French agency warns World Cup fans against buying mobile phones for Qatar apps – POLITICO

French agency warns World Cup fans against buying mobile phones for Qatar apps – POLITICO

If you are going to Qatar for the World Cup, you better get a burning phone. And do not take any photos that may conflict with the strict ethics laws of the Gulf state.

France’s data protection authority CNIL is telling football fans how they should protect themselves from intrusion by World Cup apps in Qatar.

“Ideally, you can travel with an empty smartphone…or an old phone that has been reset,” a CNIL spokesperson told POLITICO.

“Special care should be taken with photos, videos or digital works that can put you in difficulty with regard to the legislation of the country being visited,” the spokesperson said.

Nearly 1.5 million visitors is expected In Qatar to host the 2022 World Cup from November 20 to December 18. The sporting event was filled with controversy, including allegations of bribery and corruption, exploitative working conditions, and concerns about how the Gulf state treats LGBT people and media freedom.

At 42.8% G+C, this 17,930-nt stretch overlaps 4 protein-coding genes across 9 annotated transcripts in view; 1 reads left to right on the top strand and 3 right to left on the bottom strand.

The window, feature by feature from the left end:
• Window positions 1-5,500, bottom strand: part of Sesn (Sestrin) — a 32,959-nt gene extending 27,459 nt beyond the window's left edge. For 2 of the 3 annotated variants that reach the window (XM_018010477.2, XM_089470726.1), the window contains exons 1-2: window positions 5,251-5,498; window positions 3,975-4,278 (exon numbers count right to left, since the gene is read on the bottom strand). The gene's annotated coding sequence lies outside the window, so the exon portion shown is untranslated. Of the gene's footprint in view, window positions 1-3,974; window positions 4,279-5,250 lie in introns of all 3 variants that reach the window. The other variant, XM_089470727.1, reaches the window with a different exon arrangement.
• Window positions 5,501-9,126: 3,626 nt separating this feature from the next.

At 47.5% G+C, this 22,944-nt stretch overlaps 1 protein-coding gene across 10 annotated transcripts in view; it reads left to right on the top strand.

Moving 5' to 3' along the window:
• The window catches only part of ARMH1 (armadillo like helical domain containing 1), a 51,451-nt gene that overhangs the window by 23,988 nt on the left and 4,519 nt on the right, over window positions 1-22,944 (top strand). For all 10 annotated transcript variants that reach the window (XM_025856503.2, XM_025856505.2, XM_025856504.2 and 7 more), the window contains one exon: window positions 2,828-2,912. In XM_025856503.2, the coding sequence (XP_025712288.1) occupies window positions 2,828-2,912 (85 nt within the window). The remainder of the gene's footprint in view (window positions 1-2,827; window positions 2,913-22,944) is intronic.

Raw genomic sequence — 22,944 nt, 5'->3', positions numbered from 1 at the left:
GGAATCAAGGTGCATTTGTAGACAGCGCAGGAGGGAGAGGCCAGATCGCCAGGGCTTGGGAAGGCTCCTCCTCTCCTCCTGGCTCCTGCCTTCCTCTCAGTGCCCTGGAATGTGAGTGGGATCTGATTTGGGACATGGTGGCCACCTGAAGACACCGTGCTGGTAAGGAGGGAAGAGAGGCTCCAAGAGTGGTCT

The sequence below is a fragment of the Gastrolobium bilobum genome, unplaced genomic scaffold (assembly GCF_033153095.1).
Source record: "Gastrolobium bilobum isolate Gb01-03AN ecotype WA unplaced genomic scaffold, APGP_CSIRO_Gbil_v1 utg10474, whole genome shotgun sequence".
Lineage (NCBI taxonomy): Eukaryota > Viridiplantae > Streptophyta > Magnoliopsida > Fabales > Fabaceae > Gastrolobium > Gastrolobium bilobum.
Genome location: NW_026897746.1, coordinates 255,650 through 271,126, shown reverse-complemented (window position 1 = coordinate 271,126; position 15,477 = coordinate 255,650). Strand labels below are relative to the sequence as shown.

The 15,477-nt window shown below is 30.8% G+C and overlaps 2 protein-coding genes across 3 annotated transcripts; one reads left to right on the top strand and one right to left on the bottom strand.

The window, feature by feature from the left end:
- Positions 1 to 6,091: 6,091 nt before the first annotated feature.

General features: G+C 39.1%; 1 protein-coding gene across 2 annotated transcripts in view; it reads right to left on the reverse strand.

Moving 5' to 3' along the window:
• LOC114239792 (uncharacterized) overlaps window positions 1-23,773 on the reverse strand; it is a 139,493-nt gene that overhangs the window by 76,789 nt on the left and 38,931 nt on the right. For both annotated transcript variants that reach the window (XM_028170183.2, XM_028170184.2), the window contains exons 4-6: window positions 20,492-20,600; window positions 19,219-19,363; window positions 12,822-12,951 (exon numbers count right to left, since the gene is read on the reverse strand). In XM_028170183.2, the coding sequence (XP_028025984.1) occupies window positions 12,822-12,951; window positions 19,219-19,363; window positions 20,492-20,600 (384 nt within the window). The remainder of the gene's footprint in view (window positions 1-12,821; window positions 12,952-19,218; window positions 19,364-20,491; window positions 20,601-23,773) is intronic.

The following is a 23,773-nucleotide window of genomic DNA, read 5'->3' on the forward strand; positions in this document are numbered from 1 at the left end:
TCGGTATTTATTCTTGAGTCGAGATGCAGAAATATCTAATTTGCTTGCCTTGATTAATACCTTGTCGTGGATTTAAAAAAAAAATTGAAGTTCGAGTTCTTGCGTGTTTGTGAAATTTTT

Foreigners visiting the country are wanted To download two mobile apps – the official Hayya World Cup app and the Covid-tracking Ehteraz app.

Experts have classified applications as a form of spyware because they you will save Qatari authorities have extensive access to people’s data as well as the ability to read, delete or change content and even make direct calls.

“It is not my duty to give travel advice, but I personally will not bring my mobile phone on a visit to Qatar,” said Norwegian Radio’s security chief. Norwegian broadcaster NRK. The country’s data protection authority is also expected to advise travel enthusiasts to install the apps on a burner phone.

For football fans who don’t have a blank phone, France’s CNIL has other tips to reduce the impact of spyware.

The Data Protection Authority recommends that travelers install the app only before departure and delete it once they return to France. They are also encouraged to “restrict online communication to services that require authentication to a strict minimum”, keep their smartphone with them at all times and have a strong password.

Football fans should also “limit system licenses to those absolutely necessary”.

according to CNIL . Map For privacy rules around the world, Qatar has some kind of framework, but the European Union does not recognize it as offering similar protections compared to the block’s main data protection rulebook.

Other European regulators also have concerns about country applications.

A spokesperson for the Commissioner told POLITICO that the German Foreign Ministry, the Federal Office for Information Security and the Commissioner for Data Protection and Freedom of Information are looking into both applications.

Delegates traveling to attend the international climate summit in Egypt this week have also been warned against implementing COP27 It is an electronic weapon.

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